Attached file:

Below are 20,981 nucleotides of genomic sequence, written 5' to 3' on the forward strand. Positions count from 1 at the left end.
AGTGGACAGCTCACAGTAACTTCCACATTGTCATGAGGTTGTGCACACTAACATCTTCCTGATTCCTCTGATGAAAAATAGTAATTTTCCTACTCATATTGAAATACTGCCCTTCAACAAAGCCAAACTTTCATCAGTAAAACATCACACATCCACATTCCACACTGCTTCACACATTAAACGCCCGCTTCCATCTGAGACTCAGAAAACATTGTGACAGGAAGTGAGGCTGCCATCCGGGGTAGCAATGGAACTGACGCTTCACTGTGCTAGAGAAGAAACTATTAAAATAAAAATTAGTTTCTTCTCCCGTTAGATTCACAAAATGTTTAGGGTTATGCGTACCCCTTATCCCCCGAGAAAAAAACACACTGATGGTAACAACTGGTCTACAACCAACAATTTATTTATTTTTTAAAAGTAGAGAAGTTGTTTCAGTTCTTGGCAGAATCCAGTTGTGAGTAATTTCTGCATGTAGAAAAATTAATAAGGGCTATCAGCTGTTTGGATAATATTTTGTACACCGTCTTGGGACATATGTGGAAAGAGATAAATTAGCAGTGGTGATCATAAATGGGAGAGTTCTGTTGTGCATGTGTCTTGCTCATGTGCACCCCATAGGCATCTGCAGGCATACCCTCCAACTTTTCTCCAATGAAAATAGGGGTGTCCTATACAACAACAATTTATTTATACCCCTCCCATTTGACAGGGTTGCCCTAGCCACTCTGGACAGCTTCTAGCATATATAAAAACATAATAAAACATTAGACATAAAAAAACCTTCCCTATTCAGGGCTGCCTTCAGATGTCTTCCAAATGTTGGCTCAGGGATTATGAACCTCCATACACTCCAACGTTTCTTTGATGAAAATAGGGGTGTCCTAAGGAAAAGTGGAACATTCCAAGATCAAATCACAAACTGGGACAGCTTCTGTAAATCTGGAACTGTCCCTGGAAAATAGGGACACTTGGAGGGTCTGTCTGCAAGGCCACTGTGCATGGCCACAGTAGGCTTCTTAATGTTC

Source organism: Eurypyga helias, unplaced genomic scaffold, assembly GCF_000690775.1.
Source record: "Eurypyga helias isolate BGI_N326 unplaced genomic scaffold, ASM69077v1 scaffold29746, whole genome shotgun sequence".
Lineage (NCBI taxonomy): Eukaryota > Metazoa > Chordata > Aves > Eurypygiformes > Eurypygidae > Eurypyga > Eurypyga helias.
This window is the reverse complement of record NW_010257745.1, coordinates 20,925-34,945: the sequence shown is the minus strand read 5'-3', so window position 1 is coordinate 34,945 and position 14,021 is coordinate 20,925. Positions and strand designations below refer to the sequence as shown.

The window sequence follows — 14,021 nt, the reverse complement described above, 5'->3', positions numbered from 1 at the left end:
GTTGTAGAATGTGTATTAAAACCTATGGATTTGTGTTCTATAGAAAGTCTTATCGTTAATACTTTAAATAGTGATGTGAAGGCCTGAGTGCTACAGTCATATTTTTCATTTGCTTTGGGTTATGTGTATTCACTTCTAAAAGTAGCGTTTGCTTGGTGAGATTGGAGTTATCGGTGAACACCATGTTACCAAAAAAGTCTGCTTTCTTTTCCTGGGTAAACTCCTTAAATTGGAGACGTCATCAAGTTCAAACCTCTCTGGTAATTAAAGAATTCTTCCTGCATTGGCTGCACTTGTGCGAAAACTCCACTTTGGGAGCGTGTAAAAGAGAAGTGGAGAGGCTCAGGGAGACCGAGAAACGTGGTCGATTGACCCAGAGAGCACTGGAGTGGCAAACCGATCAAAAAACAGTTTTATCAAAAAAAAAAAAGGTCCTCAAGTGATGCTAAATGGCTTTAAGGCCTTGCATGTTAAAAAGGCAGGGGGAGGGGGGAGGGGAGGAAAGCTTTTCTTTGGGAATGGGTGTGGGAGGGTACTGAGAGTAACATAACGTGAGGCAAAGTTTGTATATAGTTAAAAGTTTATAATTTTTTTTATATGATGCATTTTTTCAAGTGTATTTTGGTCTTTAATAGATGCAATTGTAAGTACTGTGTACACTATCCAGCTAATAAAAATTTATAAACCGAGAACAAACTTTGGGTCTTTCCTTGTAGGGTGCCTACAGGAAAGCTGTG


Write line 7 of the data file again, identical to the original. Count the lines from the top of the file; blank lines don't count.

The window sequence follows — 14,021 nt, the reverse complement described above, 5'->3', positions numbered from 1 at the left end: